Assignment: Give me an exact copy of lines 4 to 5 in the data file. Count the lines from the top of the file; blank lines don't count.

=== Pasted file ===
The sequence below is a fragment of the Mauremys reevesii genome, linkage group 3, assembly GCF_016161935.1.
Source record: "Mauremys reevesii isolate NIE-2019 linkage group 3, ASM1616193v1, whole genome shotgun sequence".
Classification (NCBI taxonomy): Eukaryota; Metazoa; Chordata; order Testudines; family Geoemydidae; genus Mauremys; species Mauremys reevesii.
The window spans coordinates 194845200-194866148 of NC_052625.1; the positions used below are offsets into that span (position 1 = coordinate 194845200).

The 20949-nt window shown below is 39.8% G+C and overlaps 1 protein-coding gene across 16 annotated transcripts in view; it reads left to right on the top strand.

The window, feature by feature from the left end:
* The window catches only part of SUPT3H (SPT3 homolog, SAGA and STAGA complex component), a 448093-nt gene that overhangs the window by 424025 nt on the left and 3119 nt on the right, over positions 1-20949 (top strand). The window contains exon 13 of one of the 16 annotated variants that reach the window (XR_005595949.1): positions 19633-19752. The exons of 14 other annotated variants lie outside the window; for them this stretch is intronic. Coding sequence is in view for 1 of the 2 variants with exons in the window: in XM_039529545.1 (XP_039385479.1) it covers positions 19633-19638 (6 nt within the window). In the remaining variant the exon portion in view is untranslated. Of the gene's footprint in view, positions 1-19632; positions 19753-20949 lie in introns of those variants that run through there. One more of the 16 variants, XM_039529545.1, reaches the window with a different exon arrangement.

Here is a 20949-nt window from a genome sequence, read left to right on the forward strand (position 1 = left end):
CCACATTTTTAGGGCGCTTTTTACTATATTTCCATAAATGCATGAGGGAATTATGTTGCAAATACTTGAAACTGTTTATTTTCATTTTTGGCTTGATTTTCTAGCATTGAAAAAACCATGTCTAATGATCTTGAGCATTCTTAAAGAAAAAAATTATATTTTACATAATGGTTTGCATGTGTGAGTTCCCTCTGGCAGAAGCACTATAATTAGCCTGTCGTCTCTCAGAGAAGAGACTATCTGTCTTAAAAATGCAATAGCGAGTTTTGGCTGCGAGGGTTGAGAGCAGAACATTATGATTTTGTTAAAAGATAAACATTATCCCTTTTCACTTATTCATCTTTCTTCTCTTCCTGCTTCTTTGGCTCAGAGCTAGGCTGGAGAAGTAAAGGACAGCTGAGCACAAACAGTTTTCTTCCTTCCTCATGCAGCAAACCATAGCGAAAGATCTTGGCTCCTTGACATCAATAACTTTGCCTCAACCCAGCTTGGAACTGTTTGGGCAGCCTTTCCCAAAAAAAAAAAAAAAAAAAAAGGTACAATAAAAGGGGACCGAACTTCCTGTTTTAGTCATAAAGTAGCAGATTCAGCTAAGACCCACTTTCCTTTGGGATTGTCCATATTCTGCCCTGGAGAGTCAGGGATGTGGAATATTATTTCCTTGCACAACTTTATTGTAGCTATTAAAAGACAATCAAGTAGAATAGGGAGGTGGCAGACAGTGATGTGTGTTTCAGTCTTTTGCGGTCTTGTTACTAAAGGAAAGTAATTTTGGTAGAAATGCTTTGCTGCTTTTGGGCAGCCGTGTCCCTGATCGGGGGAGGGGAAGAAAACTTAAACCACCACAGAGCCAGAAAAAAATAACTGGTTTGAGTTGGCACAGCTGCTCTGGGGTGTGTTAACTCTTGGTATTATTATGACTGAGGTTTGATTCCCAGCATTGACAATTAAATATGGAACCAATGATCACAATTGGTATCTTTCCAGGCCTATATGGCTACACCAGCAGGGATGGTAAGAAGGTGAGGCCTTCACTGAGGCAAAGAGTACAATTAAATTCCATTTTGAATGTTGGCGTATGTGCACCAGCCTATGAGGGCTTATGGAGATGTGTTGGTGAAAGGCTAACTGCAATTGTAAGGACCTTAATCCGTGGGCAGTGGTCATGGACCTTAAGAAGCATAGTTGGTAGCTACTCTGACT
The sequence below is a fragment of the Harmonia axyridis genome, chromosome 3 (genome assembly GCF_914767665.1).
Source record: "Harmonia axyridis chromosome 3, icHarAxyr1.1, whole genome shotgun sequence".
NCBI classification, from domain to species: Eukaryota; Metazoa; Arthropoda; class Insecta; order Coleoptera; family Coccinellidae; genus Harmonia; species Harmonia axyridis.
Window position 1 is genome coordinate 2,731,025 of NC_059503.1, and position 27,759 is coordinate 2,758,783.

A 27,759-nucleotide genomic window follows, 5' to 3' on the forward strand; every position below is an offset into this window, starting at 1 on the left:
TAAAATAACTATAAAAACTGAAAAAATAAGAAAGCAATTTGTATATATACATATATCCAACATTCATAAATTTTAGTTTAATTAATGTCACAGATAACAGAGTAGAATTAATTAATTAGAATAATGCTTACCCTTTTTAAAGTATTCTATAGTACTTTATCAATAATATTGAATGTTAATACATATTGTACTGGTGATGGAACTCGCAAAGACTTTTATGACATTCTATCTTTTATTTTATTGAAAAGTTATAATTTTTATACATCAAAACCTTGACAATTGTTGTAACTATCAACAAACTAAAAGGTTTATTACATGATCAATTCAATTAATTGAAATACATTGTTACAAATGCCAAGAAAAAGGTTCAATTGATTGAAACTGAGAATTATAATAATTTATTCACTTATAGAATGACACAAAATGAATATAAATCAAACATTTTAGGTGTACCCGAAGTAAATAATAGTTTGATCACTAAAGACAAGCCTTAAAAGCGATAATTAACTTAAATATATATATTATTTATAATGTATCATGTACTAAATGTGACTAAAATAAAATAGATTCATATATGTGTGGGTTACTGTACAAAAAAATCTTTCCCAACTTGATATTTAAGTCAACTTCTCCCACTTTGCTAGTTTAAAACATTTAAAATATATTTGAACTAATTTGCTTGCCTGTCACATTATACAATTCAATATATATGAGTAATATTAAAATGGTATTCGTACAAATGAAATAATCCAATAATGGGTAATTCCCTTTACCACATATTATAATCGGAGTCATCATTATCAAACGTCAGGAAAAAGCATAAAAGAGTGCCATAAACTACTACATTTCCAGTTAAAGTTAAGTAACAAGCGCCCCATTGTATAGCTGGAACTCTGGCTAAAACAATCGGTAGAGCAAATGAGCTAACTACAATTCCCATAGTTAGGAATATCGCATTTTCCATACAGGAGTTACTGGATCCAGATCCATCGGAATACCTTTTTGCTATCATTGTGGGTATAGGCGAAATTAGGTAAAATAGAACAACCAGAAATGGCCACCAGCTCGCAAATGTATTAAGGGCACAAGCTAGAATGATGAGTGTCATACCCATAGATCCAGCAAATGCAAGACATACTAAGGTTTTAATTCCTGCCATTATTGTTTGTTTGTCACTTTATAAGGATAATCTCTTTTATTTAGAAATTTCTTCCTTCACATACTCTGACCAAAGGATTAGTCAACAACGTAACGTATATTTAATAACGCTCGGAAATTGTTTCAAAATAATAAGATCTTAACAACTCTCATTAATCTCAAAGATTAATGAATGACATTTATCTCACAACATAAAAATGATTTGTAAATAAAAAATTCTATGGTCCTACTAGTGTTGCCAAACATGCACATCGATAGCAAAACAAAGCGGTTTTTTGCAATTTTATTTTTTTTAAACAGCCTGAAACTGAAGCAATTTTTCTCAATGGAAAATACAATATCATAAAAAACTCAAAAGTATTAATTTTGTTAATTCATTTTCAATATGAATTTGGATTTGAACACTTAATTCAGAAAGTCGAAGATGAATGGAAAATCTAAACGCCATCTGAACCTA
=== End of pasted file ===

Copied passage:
The window spans coordinates 194845200-194866148 of NC_052625.1; the positions used below are offsets into that span (position 1 = coordinate 194845200).

The 20949-nt window shown below is 39.8% G+C and overlaps 1 protein-coding gene across 16 annotated transcripts in view; it reads left to right on the top strand.